Pittsburgh Legal Back Talk

Legal topics of interest to lawyers and consumers with a Pittsburgh and Western Pennsylvania focus.

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REAL ESTATE: Common Level Ratio Factor Changes on July 1

Posted By Cliff Tuttle | July 1, 2009

Posted by Cliff Tuttle (c) 2009

When you transfer real estate in Pennsylvania below fair market value in a non-arms-length transaction, the Department of Revenue usually requires you to do a calculation which is supposed to approximate fair market value for purposes of paying realty transfer tax.

In order to accomplish this feat, you are instructed to multiply the assessed value by the common level ratio factor. This common level ratio factor is a number generated by the State Tax Equalization Board. It is actually the reciprocal of the common level ratio, which is the ratio that the property assessments bear to sales data for the year preceding. During the period of between July 1, 2008 and June 30, 2009, the CLR factor for Allegheny County was 1.16. Beginning on July 1, 2009 and for the next year, the factor has been reduced to 1.14.

This is the first time this factor has decreased for Allegheny County since 2003. It had been 1.00 in 2001, reflecting the 2000 reassessment, which was by definition at 100% of fmv. Then, in 2002, the CLR factor shot up to 1.06.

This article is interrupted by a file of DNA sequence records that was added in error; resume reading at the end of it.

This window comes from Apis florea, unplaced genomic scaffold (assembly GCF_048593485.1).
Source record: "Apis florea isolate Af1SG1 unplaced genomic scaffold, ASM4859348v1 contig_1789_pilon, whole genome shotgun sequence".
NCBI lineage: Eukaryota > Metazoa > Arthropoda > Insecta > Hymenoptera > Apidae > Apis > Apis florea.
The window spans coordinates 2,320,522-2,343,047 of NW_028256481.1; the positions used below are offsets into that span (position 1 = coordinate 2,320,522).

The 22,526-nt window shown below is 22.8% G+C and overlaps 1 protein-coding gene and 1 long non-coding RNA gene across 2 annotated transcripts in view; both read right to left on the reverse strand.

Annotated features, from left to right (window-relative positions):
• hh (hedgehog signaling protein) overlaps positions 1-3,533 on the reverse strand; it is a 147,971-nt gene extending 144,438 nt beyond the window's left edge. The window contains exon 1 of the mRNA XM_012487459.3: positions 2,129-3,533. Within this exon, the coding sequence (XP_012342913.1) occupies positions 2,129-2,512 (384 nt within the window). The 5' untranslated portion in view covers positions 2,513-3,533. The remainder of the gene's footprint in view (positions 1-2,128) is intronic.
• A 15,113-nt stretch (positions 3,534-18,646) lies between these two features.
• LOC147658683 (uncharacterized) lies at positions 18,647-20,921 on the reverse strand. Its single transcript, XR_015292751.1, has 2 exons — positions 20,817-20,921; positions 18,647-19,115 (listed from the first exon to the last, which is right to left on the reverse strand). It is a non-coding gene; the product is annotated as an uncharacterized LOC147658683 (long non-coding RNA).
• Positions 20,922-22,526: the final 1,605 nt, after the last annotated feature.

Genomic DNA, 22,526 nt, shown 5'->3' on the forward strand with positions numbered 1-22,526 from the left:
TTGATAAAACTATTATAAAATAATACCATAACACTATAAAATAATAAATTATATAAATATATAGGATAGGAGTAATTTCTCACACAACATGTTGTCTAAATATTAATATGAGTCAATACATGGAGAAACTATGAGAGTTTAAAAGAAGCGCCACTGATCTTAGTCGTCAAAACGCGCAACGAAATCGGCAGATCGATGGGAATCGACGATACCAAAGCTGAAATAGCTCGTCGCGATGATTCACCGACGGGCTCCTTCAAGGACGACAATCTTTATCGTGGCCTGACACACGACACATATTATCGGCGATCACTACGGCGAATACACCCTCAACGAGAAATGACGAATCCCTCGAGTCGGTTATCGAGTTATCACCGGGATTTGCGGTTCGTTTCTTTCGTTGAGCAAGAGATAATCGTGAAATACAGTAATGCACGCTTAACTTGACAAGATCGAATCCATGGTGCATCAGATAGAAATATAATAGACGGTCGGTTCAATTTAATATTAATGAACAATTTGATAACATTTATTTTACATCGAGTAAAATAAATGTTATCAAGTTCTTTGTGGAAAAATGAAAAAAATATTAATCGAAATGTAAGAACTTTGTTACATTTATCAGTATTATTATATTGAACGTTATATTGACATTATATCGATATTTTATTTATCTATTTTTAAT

The following year, 2003, reflected a downward turn in market prices as the factor sank to 1.03. However, by that time the County Council put a cap on assessments, using 2002 as the base year. This held assessment values steady while sales prices rose and the CLR factor has been rising steadily ever since.

7/1/04 1.07
7/1/05 1.10
7/1/06 1.10
7/1/07 1.15
7/1/08 1.16, and finally
7/1/09 1.14

The CLR factors in other counties reflect the assessment systems there. However, if you need to fill out a Statement of Value for another county, here are the CLR factors for around the State.



CLIFF TUTTLE has been a Pennsylvania lawyer for over 45 years and (inter alia) is a real estate litigator and legal writer. The posts in this blog are intended to provide general information about legal topics of interest to lawyers and consumers with a Pittsburgh and Western Pennsylvania focus. However, this information does not constitute legal advice and there is no lawyer-client relationship created when you read this blog. You are encouraged to leave comments but be aware that posted comments can be read by others. If you wish to contact me in privacy, please use the Contact Form located immediately below this message. I will reply promptly and in strict confidence.

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